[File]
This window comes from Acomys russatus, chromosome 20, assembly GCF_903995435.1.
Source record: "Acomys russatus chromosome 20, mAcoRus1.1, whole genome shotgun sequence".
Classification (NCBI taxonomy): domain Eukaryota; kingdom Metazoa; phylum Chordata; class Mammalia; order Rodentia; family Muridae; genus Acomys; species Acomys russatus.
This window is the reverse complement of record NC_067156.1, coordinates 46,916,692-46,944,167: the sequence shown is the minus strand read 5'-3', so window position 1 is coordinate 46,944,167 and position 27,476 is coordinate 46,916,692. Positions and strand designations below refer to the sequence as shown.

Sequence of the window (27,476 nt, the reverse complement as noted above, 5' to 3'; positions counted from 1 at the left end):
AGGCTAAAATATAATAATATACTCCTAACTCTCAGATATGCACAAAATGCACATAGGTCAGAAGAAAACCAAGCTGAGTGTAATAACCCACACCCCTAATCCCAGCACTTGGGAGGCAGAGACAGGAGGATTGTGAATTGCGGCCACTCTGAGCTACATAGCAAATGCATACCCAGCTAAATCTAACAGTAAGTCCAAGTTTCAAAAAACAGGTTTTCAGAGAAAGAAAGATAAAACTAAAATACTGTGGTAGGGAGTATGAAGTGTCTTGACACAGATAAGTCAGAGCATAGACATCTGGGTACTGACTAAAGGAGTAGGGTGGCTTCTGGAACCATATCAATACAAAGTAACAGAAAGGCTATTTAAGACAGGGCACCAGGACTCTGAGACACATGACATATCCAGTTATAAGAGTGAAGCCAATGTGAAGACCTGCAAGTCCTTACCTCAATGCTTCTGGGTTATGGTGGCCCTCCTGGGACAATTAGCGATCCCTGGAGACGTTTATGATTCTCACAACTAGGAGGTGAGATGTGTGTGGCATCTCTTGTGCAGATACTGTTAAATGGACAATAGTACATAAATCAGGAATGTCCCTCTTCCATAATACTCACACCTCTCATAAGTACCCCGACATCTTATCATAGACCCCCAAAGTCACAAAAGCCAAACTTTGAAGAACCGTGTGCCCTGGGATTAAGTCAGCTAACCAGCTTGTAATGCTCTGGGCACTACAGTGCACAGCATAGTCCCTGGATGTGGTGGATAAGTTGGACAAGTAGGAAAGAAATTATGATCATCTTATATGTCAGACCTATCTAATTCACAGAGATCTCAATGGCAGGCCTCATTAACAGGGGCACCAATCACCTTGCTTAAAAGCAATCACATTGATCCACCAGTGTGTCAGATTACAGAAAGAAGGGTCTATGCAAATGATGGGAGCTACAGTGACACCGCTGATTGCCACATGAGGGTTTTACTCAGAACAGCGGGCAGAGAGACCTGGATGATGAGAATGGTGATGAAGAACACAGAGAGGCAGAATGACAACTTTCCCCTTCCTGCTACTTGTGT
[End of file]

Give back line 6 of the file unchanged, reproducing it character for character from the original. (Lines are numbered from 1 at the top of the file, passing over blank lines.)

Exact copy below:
AGGCTAAAATATAATAATATACTCCTAACTCTCAGATATGCACAAAATGCACATAGGTCAGAAGAAAACCAAGCTGAGTGTAATAACCCACACCCCTAATCCCAGCACTTGGGAGGCAGAGACAGGAGGATTGTGAATTGCGGCCACTCTGAGCTACATAGCAAATGCATACCCAGCTAAATCTAACAGTAAGTCCAAGTTTCAAAAAACAGGTTTTCAGAGAAAGAAAGATAAAACTAAAATACTGTGGTAGGGAGTATGAAGTGTCTTGACACAGATAAGTCAGAGCATAGACATCTGGGTACTGACTAAAGGAGTAGGGTGGCTTCTGGAACCATATCAATACAAAGTAACAGAAAGGCTATTTAAGACAGGGCACCAGGACTCTGAGACACATGACATATCCAGTTATAAGAGTGAAGCCAATGTGAAGACCTGCAAGTCCTTACCTCAATGCTTCTGGGTTATGGTGGCCCTCCTGGGACAATTAGCGATCCCTGGAGACGTTTATGATTCTCACAACTAGGAGGTGAGATGTGTGTGGCATCTCTTGTGCAGATACTGTTAAATGGACAATAGTACATAAATCAGGAATGTCCCTCTTCCATAATACTCACACCTCTCATAAGTACCCCGACATCTTATCATAGACCCCCAAAGTCACAAAAGCCAAACTTTGAAGAACCGTGTGCCCTGGGATTAAGTCAGCTAACCAGCTTGTAATGCTCTGGGCACTACAGTGCACAGCATAGTCCCTGGATGTGGTGGATAAGTTGGACAAGTAGGAAAGAAATTATGATCATCTTATATGTCAGACCTATCTAATTCACAGAGATCTCAATGGCAGGCCTCATTAACAGGGGCACCAATCACCTTGCTTAAAAGCAATCACATTGATCCACCAGTGTGTCAGATTACAGAAAGAAGGGTCTATGCAAATGATGGGAGCTACAGTGACACCGCTGATTGCCACATGAGGGTTTTACTCAGAACAGCGGGCAGAGAGACCTGGATGATGAGAATGGTGATGAAGAACACAGAGAGGCAGAATGACAACTTTCCCCTTCCTGCTACTTGTGT